Security

Nearly 1 in 5 U.S. adults say their info has been stolen online

Consumers have faced a hellish few months of security threats, from the Target data breach to last week’s Heartbleed bug. With these kinds of perils on the rise — and attracting major media attention — it’s not hugely surprising that more online Americans say they’ve experienced a personal data breach.

The Pew Research Center today released the results of a January 2014 survey, which suggests data theft is on the rise. Of the 1,002 adults surveyed, 18 percent reported that their important personal information — social security numbers, credit card data, and banking information — has been swiped by nefarious parties. That’s a huge bump from the 11 percent that reported personal information theft in a July 2013 survey.

Meanwhile, 21 percent of online adults said they’ve had their email or social networking accounts compromised or hijacked without their permission. That’s consistent with the July 2013 survey, in which 21 percent of respondents reported compromised email or social accounts.

While every age bracket reported more stolen personal information this time around, the biggest increases came in the 18-29 and 50-64 age groups. Just half a year later, more than twice as many young adults (18-29) reported stolen personal information.

Pew stolen personal data by age

It’s worth noting that these are personally reported figures, not cases of data theft independently verified by experts. Some portion of the increase is likely the result of security-focused media coverage (this survey took place roughly one month after Target disclosed its massive data breach). Conversely, hackers swipe important data from some Internet users without them ever realizing.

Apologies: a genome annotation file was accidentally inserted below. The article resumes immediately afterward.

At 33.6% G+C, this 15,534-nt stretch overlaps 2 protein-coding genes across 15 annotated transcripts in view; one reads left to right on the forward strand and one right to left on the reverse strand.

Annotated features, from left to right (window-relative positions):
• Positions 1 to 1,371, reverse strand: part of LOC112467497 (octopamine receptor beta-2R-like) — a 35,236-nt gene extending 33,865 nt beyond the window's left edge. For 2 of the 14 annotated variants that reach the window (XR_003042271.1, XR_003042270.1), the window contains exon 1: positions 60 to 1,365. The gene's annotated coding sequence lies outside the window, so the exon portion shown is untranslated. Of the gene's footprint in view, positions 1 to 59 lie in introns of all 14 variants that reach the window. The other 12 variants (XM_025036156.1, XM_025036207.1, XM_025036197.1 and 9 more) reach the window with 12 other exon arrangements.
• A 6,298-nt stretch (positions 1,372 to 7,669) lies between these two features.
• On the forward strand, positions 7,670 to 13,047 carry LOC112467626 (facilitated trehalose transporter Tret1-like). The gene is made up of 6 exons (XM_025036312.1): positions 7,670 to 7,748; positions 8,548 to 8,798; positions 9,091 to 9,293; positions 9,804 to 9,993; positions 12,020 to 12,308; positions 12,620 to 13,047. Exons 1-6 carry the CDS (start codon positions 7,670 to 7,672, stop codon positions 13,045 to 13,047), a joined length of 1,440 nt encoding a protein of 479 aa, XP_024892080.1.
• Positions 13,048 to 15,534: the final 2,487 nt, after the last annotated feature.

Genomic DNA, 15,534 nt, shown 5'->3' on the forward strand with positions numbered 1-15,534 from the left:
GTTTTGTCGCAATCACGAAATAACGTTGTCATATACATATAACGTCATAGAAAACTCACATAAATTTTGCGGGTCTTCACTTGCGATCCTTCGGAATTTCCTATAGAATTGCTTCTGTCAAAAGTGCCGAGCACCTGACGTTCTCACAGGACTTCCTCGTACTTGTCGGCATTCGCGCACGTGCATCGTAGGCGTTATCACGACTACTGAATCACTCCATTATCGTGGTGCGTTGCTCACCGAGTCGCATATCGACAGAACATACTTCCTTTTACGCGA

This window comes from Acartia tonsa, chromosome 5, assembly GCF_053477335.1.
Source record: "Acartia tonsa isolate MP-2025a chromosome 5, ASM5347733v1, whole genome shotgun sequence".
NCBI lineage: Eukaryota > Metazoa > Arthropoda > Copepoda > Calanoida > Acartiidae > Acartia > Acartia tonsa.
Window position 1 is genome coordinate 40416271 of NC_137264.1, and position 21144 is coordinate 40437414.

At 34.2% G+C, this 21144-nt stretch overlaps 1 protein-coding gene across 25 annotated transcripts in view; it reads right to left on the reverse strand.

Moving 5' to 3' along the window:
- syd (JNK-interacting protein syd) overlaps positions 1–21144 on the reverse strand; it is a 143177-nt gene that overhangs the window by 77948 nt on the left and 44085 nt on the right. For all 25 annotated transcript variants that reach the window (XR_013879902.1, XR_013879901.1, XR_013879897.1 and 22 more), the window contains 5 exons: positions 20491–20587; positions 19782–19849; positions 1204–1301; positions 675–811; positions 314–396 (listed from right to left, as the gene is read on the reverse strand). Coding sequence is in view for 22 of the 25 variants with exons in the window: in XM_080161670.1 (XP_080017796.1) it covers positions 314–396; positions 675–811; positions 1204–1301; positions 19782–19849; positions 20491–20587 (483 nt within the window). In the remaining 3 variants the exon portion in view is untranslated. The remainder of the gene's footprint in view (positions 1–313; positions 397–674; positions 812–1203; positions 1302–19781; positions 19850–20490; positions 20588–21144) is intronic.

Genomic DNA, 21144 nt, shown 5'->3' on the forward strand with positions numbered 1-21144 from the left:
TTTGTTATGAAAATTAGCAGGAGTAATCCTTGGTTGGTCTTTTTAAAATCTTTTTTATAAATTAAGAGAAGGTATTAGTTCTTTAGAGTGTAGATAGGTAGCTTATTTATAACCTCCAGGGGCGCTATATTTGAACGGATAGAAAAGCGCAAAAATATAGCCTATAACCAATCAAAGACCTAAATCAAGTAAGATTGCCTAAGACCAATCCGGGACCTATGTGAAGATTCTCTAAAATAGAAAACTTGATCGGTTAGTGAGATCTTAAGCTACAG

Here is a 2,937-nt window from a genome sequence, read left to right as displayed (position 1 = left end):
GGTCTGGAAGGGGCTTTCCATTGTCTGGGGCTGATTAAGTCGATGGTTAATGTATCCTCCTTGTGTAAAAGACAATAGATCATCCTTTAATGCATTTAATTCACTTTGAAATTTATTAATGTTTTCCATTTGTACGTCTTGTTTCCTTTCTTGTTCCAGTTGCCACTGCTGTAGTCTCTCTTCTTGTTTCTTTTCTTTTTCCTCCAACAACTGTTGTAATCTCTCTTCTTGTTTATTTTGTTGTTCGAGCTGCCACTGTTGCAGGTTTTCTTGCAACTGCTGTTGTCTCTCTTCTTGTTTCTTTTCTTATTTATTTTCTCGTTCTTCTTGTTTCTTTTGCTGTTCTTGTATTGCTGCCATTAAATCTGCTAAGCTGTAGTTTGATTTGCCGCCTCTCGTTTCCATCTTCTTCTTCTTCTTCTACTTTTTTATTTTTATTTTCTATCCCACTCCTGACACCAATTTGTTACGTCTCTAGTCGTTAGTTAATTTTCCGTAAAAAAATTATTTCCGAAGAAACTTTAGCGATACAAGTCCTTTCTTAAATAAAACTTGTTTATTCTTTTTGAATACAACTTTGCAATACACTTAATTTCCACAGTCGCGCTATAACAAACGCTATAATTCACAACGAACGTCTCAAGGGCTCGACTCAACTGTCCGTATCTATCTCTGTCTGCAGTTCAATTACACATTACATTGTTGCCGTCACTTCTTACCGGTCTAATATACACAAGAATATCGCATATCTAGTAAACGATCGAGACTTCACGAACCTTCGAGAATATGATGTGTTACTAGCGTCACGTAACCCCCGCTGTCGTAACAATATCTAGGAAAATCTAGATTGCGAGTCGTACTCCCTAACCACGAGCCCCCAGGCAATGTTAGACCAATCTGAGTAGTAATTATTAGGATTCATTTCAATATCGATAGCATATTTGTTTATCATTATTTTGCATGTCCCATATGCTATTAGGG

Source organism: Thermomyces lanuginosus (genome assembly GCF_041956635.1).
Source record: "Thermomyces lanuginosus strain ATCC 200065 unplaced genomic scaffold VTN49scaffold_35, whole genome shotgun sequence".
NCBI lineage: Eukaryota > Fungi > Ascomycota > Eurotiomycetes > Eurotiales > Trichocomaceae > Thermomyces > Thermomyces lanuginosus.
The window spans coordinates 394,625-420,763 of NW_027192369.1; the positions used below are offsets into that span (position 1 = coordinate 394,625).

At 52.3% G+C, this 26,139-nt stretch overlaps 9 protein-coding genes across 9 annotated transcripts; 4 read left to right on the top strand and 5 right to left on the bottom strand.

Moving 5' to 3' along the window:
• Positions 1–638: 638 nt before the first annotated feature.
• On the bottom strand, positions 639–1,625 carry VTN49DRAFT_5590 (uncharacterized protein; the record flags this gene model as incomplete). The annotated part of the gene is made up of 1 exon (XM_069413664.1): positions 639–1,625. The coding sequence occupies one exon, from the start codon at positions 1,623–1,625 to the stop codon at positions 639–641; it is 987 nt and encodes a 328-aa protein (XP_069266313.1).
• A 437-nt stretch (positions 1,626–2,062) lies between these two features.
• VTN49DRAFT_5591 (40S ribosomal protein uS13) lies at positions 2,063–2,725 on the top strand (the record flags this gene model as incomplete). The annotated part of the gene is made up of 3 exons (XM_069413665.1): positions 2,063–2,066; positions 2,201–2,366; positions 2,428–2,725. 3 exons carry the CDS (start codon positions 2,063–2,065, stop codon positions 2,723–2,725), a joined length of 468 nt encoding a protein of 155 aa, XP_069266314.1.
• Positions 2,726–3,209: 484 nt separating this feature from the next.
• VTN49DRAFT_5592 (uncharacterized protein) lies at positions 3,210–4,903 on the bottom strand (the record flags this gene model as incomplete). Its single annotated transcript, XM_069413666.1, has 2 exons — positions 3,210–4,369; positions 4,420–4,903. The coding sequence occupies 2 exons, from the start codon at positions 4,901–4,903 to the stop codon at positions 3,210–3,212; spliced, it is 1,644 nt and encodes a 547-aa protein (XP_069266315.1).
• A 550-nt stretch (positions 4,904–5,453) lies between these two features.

“There have clearly been mainly high-profile and large-scale data breaches over the past six months, and that may have prompted people to review their statements and accounts more closely,” Mary Madden, a senior researcher for Pew’s Internet & American Life Project, told VentureBeat. “And there’s the larger backdrop of the NSA revelations, which has likely heightened public awareness of data security more generally. These questions reflect one touchpoint in this larger story — that a rising share of the public say they have experienced a personal data breach.”

Forthcoming studies from Pew will reflect how these experiences affect peoples’ behavior and perceptions toward cyber security, said Madden.

Whatever the exact figures are, the message is clear: The web is not completely secure. But there are lots of steps you can take to protect your data online, like using two-factor authentication and complex (or randomly generated) passwords.

Updated at 10:46 AM PST with comment from Pew researcher Mary Madden

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